The first assignment of the semester for CIS563 is to write a jello simulator using a particle-mass-spring system. The basic jello system involves building a particle grid where all of the particles are connected using a variety of springs, such as bend and shear springs, and then applying forces across the spring grid. In order to step the entire simulation forward in time, we also have to implement a stable integration scheme, such as RK4. For each step forward in time, we have to do intersection tests for each particle against solid objects in the simulation, such as the ground plane or boxes or spheres.
The particle-mass-spring we used is based directly on the Baraff/Witkin 2001 SIGGRAPH Physically Based Animation Course Notes.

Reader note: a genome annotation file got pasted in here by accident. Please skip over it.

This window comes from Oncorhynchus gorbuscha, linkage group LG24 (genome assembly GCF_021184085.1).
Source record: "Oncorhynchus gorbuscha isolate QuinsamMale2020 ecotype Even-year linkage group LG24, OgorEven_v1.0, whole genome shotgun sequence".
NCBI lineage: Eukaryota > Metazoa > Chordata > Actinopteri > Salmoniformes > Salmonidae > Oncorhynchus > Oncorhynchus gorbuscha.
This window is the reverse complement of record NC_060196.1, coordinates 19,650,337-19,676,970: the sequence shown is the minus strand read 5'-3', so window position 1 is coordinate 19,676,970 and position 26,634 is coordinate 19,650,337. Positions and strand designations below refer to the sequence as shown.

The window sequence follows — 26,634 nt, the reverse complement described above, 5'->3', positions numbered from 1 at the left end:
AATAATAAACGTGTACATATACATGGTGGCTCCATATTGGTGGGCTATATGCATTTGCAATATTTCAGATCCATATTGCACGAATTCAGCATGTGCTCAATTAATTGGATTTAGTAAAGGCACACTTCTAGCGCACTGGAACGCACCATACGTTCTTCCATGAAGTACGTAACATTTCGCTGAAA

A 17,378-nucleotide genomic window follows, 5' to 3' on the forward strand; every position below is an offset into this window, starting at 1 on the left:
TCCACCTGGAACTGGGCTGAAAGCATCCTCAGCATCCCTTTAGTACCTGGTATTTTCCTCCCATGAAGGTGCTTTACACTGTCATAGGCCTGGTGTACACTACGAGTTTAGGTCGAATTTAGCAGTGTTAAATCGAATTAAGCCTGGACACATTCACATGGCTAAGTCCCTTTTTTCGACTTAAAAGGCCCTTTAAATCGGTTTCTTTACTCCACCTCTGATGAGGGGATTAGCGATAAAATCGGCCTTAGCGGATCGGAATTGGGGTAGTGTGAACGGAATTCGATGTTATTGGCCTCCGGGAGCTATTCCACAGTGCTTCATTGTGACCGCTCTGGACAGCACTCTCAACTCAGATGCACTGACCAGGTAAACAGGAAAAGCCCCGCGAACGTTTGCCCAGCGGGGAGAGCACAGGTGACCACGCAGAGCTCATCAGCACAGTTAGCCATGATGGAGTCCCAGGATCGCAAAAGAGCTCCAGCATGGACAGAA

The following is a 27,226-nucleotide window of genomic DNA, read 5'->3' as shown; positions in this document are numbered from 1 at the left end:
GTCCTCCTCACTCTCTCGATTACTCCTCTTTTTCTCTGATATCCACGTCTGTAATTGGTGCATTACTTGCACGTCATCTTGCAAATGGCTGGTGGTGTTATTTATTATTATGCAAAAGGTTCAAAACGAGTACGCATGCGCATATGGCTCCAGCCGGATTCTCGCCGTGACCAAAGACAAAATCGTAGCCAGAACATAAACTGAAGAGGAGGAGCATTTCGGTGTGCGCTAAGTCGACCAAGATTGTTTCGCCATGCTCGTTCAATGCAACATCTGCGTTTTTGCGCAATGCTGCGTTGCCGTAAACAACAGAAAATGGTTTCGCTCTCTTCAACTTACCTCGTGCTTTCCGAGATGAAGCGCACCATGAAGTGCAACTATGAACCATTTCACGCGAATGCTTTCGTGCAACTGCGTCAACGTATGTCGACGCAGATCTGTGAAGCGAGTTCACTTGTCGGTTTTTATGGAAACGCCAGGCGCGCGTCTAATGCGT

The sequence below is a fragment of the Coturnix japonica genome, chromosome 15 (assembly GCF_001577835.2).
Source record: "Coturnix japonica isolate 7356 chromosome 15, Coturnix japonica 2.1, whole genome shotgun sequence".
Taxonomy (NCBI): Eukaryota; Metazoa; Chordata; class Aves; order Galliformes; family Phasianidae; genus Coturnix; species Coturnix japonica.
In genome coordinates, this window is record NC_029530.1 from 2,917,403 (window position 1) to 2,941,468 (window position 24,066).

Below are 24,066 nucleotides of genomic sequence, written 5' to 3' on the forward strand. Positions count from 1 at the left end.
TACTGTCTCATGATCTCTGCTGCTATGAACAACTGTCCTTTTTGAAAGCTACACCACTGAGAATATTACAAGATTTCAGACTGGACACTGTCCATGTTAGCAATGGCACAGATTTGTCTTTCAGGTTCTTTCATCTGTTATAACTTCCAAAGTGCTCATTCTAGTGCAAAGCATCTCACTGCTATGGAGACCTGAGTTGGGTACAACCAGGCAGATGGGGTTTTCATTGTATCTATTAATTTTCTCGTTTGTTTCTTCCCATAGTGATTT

For the actual assignment, we were only required to support a single jello interacting against boxes, spheres, cylinders, and the ground. However, I think basic primitives are a tad boring… so I went ahead and integrated mesh collisions as well. The mesh collision stuff is actually using the same OBJ mesh system and KD-Tree system that I am using for my pathtracer! I am planning on cleaning up my OBJ/KD-Tree system and releasing it on Github or something soon, as I think I will still find even more uses for it in graphics projects.
Of course, a natural extension of mesh support is jello-on-jello interaction, which is why I call my simulator “multijello” instead of just singular jello. For jello-on-jello, my approach is to update one jello at a time, and for each jello, treat all other jellos in the simulation as just more OBJ meshes. This solution yields pretty good results, although some interpenetration happens if the time step is too large or if jello meshes are too sparse.
Here’s a video showcasing some things my jello simulator can do: